In a very different league to these two is ARD, run from plush offices in Belvedere Place. The main financier here is Bernard Llewellyn, who already owns two electrical shops in Dublin and a warehouse in Glasnevin. He became innvolved only last January but the station has been operating since September of last year.
The other 50% owner of ARD is Don Moore, a well-known and very popular DJ under the label Dr. Don.
He has been part of the ham radio sub-culture for several years. He was innvolved in a short wave station, West Side Radio International, in the sixties - the only short wave Irish radio broadcasting to Europe.
Moore was actually involved off and on with Radio Dublin for some time. When the "pirates" started operation in Britain in the sixties, several small time "pirate" stations started in Ireland, a number of them calling themselves Radio Dublin. These operated, mainly from working class areas of the city and were moved around from area to area to avoid detection by the Department of Posts and Telegraphs. Other stations to the period were Melinda and Empathy.
Moore and Cooke operated together for a while on Radio Dublin, but Cooke went his own way and, as he had the greater technical expertise, he took the title with him. ARD was founded as a breakaway from Radio Dublin in Septtember 1977 and, as occurred in the more recent internal Radio Dublin dispute, several of the staff left to join the new station.
ARD is making a very deliberate attempt to prove its capacity to operrate a responsible, community conscious, yet highly popular radio station in an effort to prove its suitability as a proper recipient of a commercial license, when it comes to be handed out. And indeed there is ample evidence that it is achieeving just that. Along with the usual music request shows, the well prepared ARD schedule is dotted with current affairs, local issues, consumers and arts programmes. They have taken on an experienced broadcaster, Howard Kinlay, as Controller of Programmes, and have employed a number of journaalists to do news and current affairs programmes.
The ARD people are confident that they will so establish their competence, that the Minister will be forced to grant them a license when the time comes. Unlike the other two stations, that is the game ARD is playing - they aim to be around for a while.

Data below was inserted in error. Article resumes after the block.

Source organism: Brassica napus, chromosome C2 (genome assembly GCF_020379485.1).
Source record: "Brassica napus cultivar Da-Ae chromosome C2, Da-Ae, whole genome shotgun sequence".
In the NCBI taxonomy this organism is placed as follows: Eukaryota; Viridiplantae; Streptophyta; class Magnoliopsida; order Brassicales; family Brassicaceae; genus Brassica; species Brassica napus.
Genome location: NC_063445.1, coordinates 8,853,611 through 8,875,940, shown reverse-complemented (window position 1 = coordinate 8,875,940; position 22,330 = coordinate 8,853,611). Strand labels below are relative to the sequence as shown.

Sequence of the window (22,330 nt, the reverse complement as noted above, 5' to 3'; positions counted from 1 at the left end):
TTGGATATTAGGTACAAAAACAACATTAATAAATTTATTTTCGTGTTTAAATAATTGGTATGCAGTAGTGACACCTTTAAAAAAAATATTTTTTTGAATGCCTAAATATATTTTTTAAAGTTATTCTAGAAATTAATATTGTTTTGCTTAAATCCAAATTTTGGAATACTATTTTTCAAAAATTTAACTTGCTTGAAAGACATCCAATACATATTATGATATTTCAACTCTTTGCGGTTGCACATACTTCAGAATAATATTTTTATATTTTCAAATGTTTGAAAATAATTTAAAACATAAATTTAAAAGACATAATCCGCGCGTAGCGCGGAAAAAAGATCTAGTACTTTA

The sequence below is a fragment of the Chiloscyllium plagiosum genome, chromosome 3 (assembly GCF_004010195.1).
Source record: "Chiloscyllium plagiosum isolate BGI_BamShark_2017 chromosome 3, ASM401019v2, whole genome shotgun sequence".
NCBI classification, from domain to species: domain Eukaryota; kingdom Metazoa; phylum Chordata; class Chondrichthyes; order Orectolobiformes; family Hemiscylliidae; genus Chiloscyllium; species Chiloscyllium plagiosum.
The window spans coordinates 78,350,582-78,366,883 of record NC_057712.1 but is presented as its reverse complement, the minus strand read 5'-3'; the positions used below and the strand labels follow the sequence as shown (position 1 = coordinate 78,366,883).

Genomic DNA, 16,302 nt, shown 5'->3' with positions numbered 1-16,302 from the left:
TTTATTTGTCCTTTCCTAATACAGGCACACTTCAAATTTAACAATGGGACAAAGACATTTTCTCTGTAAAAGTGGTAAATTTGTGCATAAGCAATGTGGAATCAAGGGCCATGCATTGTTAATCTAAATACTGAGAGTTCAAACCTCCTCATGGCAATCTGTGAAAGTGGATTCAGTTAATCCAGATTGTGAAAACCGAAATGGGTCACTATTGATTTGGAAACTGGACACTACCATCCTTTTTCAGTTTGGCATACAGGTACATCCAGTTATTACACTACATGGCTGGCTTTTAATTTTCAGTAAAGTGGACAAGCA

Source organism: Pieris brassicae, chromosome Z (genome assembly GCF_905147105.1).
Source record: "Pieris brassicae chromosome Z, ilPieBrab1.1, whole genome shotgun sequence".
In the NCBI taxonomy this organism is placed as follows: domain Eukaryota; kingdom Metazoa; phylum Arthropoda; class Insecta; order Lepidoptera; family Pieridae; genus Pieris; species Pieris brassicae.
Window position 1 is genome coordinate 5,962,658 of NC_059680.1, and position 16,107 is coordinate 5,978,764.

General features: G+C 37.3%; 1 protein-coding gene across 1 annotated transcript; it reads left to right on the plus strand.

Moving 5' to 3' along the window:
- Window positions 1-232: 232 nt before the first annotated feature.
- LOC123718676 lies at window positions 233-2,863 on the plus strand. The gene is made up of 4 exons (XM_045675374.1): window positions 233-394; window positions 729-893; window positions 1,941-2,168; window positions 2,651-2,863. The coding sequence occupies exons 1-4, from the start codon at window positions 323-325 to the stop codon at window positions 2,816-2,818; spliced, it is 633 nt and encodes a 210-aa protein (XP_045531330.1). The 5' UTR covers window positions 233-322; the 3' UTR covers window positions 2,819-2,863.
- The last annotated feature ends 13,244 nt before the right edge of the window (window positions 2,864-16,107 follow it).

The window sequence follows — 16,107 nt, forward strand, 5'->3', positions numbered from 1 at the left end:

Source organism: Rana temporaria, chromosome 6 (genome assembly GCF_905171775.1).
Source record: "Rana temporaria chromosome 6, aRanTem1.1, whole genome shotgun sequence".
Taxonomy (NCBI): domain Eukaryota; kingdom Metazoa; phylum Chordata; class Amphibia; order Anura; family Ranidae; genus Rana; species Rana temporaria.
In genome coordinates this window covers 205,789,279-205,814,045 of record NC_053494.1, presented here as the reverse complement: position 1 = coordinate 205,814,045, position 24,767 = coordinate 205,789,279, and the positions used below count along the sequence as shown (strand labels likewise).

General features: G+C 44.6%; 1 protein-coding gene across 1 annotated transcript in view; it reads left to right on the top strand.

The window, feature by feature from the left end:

Meanwhile in RTE ....
The well established structures in the station make it difficult for it to respond to virtually any challenge but they have had a number of successes in recent years, most notably the Gay Byrne Hour and more recently Mike Murphy's morning programme. However both are bedevilled by bureaucratic stuffiness and inflexibility.
The Gay Byrne Hour has been the biggest single development in RTE radio since they started to measure listener reaction. Almost over night listenership in the 10.00 a.m. to 11.00 a.m. slot doubled to 600,000 per day - exceeded only by the 1.30 news bulletin
Shortly after the Gay Byrne Hour was launched, the BBC put on a similar type programme with Jimmy Young. It too provided highly successful, though relatively not as much so as the GB Hour. However, unlike RTE, the BBC extended the programme to two and a half hours, assigned additional researchers and producers and commmitted more resources generally to the show.
However in RTE, despite pressure from Gay Byrne, they failed to commit any additional resources - the show is allotted just one producer, assisted by two secretaries who spend all their time sifting -through the enormous mail. Though the follow on programme, Here and Now, has consistently fared badly on listenership figures, there has been no question of extending the GB show to say 12.30 p.m.
Mike Murphy was slotted into the early morning hour and a half because R TE reckoned that a lot of Irish radio listeners had switched over to Terry Wogan on the BBC. Murphy is unnquestionably one of our most professsional broadcasters, but throughout his hour and a half there are interruptions
RTE built a new radio studio at the RDS grounds in anticipation of being given a license for Radio Dublin. This, according to cabinet sources, is not to be. But the advent of commercial radio could yet be the best spur to a stagnant and bureaucratised station.